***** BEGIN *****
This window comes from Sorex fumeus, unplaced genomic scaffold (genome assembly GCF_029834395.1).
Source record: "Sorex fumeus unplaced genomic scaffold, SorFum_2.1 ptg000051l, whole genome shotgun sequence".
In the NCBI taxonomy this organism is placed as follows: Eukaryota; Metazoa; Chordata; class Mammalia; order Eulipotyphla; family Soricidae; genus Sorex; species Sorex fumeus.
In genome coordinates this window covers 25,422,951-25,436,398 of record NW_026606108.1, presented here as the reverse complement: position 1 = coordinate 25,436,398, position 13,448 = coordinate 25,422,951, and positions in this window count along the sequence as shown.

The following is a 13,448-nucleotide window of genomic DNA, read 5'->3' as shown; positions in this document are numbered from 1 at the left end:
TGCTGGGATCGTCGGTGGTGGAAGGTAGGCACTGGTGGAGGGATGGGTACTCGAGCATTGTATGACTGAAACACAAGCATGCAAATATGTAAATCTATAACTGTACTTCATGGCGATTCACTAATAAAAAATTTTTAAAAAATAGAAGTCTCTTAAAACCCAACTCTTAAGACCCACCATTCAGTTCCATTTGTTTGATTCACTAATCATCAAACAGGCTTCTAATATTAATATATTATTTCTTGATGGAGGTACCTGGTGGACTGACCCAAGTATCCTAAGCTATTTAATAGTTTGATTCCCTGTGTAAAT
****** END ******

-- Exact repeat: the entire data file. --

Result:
This window comes from Sorex fumeus, unplaced genomic scaffold (genome assembly GCF_029834395.1).
Source record: "Sorex fumeus unplaced genomic scaffold, SorFum_2.1 ptg000051l, whole genome shotgun sequence".
In the NCBI taxonomy this organism is placed as follows: Eukaryota; Metazoa; Chordata; class Mammalia; order Eulipotyphla; family Soricidae; genus Sorex; species Sorex fumeus.
In genome coordinates this window covers 25,422,951-25,436,398 of record NW_026606108.1, presented here as the reverse complement: position 1 = coordinate 25,436,398, position 13,448 = coordinate 25,422,951, and positions in this window count along the sequence as shown.

The following is a 13,448-nucleotide window of genomic DNA, read 5'->3' as shown; positions in this document are numbered from 1 at the left end:
TGCTGGGATCGTCGGTGGTGGAAGGTAGGCACTGGTGGAGGGATGGGTACTCGAGCATTGTATGACTGAAACACAAGCATGCAAATATGTAAATCTATAACTGTACTTCATGGCGATTCACTAATAAAAAATTTTTAAAAAATAGAAGTCTCTTAAAACCCAACTCTTAAGACCCACCATTCAGTTCCATTTGTTTGATTCACTAATCATCAAACAGGCTTCTAATATTAATATATTATTTCTTGATGGAGGTACCTGGTGGACTGACCCAAGTATCCTAAGCTATTTAATAGTTTGATTCCCTGTGTAAAT